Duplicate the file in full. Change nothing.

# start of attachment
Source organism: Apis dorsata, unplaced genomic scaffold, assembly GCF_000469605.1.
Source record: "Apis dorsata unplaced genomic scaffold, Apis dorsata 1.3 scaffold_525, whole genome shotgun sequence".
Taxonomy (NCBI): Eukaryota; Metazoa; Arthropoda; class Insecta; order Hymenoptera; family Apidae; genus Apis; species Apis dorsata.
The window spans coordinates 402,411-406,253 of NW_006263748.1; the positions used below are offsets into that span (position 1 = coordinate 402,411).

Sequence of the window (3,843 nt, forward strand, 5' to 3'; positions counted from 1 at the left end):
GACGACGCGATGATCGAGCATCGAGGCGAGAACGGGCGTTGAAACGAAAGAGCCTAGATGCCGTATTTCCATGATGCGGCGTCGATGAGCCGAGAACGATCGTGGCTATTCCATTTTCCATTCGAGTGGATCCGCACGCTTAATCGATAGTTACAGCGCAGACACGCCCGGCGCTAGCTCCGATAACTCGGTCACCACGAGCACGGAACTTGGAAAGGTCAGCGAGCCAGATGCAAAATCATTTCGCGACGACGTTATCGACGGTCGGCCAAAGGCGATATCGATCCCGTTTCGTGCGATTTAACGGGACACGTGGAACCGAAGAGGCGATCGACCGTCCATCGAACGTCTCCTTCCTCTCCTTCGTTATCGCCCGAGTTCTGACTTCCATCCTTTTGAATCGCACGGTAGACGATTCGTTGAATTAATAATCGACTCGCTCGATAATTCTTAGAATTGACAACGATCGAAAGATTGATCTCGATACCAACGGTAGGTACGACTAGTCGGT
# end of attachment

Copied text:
Source organism: Apis dorsata, unplaced genomic scaffold, assembly GCF_000469605.1.
Source record: "Apis dorsata unplaced genomic scaffold, Apis dorsata 1.3 scaffold_525, whole genome shotgun sequence".
Taxonomy (NCBI): Eukaryota; Metazoa; Arthropoda; class Insecta; order Hymenoptera; family Apidae; genus Apis; species Apis dorsata.
The window spans coordinates 402,411-406,253 of NW_006263748.1; the positions used below are offsets into that span (position 1 = coordinate 402,411).

Sequence of the window (3,843 nt, forward strand, 5' to 3'; positions counted from 1 at the left end):
GACGACGCGATGATCGAGCATCGAGGCGAGAACGGGCGTTGAAACGAAAGAGCCTAGATGCCGTATTTCCATGATGCGGCGTCGATGAGCCGAGAACGATCGTGGCTATTCCATTTTCCATTCGAGTGGATCCGCACGCTTAATCGATAGTTACAGCGCAGACACGCCCGGCGCTAGCTCCGATAACTCGGTCACCACGAGCACGGAACTTGGAAAGGTCAGCGAGCCAGATGCAAAATCATTTCGCGACGACGTTATCGACGGTCGGCCAAAGGCGATATCGATCCCGTTTCGTGCGATTTAACGGGACACGTGGAACCGAAGAGGCGATCGACCGTCCATCGAACGTCTCCTTCCTCTCCTTCGTTATCGCCCGAGTTCTGACTTCCATCCTTTTGAATCGCACGGTAGACGATTCGTTGAATTAATAATCGACTCGCTCGATAATTCTTAGAATTGACAACGATCGAAAGATTGATCTCGATACCAACGGTAGGTACGACTAGTCGGT